Boots And Hearts: Here's What We Know About Dallas Smith
Dallas Smith, one of the leading men of Canadian country music, is set to tear up the stage tonight at the Boots and Hearts festival north of Toronto.
He takes over the Main Stage tonight at 7:45 with an hour-long set ahead of Florida Georgia Line.
Smith has spoken to iHeartRadio.ca several times in the past two years about his music, his family, and his incredible success.
So, here’s some of what we know about Dallas Smith:
Before he turned to country music, he was belting out rock songs as frontman for Default.
“I didn’t want to be a one-dimensional guy. I really wanted to challenge myself and take risks and constantly leave my comfort zone.”
What about a Default reunion? “I hate to say that we’ll never play a show together again. I think there will be an opportunity at some point down the road where that makes sense to do. But right now every single one of us in that band is busy. We all have kids. It’s hard just to even get a lunch together let alone organize a show.”
He is proud of the state of Canadian country music.
“The production has really been stepped up. Everybody’s kind of looked at each other and said, ‘We need to take this to another level.’
“You look back at moments with Terri [Clark] and Shania [Twain] and Paul [Brandt] — where they were eating up every bit of Cancon there was. But now there’s such a competition for those spots. It’s such a great thing.
“Hopefully some more American labels and the American country community will start paying attention to what we’re doing up here now. We’re starting to turn heads and I hope that continues.”
He’s a big fan of Keith Urban, for whom he has opened shows.
“Keith Urban was one of those guys that helped bridge the gap from what I was doing to what I want to do now … I’ve met a lot of guys that I look up to that I wish I didn’t meet. To meet Keith and to have him be just the guy that he is [was] an incredible experience … He’s an absolute class act.”
He draws inspiration from a certain country music star when doing “I’m Already Gone.”
“I have to channel my inner Tim McGraw on that one. I just imagine what would Tim do with this song.”
He remembers the first time he heard one of his country songs on the radio.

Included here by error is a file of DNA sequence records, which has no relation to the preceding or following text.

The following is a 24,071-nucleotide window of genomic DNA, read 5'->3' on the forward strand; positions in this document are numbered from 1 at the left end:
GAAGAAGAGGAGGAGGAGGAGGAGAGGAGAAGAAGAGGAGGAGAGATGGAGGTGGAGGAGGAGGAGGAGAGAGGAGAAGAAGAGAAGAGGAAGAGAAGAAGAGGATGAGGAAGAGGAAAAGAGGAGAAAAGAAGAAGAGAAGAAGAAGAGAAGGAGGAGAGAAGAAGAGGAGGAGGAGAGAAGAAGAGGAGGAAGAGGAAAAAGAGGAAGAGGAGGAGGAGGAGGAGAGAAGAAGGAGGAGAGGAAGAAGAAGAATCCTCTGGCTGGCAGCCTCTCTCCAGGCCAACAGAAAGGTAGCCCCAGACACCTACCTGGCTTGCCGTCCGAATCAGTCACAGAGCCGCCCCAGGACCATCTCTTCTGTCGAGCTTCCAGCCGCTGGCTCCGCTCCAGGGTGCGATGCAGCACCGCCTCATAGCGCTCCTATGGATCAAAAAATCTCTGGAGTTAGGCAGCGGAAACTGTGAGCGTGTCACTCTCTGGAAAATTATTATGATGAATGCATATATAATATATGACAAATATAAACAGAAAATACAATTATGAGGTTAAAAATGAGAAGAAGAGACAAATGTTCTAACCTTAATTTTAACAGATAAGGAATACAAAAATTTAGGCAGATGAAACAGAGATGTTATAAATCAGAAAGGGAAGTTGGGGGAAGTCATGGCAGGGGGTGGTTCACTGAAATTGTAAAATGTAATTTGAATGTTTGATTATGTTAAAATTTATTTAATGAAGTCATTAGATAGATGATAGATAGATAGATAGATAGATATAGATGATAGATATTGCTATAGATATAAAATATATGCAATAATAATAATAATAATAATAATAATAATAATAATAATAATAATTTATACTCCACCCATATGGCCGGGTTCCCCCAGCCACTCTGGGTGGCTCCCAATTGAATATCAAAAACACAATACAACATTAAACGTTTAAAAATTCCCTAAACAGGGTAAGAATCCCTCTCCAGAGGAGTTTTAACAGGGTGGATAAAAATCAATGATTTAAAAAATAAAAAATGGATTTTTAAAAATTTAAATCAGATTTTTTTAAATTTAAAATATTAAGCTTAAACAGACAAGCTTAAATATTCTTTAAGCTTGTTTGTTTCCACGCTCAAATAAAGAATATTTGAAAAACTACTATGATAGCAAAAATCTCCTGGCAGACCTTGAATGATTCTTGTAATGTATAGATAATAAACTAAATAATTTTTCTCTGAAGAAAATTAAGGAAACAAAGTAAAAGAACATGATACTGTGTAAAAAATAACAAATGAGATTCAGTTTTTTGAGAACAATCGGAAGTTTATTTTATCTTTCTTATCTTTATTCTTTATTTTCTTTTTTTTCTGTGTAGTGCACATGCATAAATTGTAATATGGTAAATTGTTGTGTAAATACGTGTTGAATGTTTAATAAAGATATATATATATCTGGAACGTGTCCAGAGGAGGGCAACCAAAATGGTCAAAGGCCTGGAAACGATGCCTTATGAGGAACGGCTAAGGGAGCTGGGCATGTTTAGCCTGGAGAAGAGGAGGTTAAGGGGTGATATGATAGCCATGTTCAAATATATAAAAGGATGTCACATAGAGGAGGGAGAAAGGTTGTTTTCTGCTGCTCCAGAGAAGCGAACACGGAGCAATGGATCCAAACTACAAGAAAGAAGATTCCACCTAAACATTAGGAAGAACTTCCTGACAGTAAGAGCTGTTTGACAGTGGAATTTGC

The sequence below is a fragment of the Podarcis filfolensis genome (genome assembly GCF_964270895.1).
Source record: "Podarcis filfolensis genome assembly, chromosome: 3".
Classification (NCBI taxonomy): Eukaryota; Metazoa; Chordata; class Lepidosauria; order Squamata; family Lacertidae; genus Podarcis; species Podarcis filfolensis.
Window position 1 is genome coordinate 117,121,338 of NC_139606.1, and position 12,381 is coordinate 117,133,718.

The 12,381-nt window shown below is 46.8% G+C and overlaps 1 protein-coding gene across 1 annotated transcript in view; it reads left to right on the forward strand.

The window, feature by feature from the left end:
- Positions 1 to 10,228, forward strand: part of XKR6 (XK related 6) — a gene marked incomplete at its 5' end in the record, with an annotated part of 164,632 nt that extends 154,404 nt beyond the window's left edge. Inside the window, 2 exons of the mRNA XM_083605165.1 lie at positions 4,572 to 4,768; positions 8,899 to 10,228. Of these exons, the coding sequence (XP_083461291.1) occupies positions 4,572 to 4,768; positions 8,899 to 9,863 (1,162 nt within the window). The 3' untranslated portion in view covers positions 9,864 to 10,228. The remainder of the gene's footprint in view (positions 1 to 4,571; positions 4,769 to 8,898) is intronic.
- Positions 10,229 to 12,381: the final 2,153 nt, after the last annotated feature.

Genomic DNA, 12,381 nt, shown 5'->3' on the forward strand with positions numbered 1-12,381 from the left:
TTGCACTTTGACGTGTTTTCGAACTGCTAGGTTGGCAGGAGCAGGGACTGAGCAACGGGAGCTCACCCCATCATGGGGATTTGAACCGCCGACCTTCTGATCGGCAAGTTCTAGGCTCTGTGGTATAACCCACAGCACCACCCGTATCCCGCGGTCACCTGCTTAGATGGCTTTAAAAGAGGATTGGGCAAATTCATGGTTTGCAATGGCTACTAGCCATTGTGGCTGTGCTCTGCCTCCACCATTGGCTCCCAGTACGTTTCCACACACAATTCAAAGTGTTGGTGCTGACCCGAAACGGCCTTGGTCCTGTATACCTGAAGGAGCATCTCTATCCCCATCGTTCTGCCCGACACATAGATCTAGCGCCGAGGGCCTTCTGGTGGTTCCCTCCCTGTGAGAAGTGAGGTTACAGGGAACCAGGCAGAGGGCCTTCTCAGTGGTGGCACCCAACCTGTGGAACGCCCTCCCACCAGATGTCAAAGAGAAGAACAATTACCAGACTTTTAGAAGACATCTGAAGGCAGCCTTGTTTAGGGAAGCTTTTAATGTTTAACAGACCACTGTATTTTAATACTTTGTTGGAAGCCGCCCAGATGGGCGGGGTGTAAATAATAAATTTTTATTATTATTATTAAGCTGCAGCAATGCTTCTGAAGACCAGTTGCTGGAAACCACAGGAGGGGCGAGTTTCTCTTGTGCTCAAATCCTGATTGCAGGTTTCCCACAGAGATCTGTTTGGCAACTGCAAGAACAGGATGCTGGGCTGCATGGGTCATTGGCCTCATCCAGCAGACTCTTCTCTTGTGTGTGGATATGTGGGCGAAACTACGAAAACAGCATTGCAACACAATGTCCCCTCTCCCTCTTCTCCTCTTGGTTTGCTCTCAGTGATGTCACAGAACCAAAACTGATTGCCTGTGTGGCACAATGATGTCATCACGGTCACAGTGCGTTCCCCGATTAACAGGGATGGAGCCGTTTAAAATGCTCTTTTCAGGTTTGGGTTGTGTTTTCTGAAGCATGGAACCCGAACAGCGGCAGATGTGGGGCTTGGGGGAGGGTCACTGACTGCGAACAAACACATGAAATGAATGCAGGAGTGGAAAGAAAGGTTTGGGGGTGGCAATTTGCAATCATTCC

“It was in the car. Me and my wife were on our way down to a hockey game, to a Canucks game in Vancouver, and ;Somebody Somewhere’ came on. It was a special moment. It was pretty cool.
“Now every time I hear my own song on the radio, I change the station.”
He loves tattoos.
Smith has a growing collection of body art by fellow B.C. resident Donovan Murphy. Is there a tattoo that only his wife and doctor get to see?
“No, not yet. But I’m sure it will happen.”
Being a father has influenced his song choices.
“What I was doing was very, very negative content — you know, bad relationships, that kind of stuff. When you have kids your life changes for the better in a lot of ways and I wanted my music to reflect that.
“I want them — when they decide to look at my catalogue and sort of dive deeper into what dad did when they were kids — I want them to be proud of what I did and not think that I was unhappy while they were in my life. Because I’m not.
“These are honestly the best years of my life with my two kids and I want my music to reflect that.”
Yes, he sings in the shower.
“When I find a good bathroom in a hotel with some really good natural reverb, that’s when I’ll sing something and goof around.”
Perhaps something by Britney Spears? “No, I’m not going to admit that. I’m not saying it hasn’t happened — but I’m not going to admit it.”
He listens to rock music on tour.
“It’s really great bus music. When we’re traveling, or in the van to the venue or whatever, that’s our go-to. Rage Against the Machine, Stone Temple Pilots. We’ll pull out everything from back in the day. Alice in Chains. It comes out quite regularly.”
He knows how to take care of his voice when on tour.
“It’s just taking care of yourself and being healthy in general. The biggest killer for me is not the singing, it’s the talking. Especially if you’re going to go out at night to a bar, and you’re talking over everybody. That stuff’s worse for your voice than the actual singing.
“I’ve learned some tricks of the trade over the years. I’ve been touring for quite awhile.”
He has resisted the temptation to move to Nashville.
“I’ve got kids. I’ve got a family. My son lives four minutes down the street from me with his mom. I take him to school when I’m home. I’m very involved.
“So if I moved to Nashville full-time, it might be good for my career but it wouldn’t be very good for my sleep. I wouldn’t be able to rest my head at night knowing that that’s what the trade-off is.
“Spending more time down there will be OK but moving full-time, I don’t think that’s something that honestly I’ll ever be prepared to do.”
He’s looking at you when he’s on stage.
“It’s got nothing to do with what’s going on behind me. It’s got everything to do with what’s going on in front of me. Seeing the faces and how everybody reacts.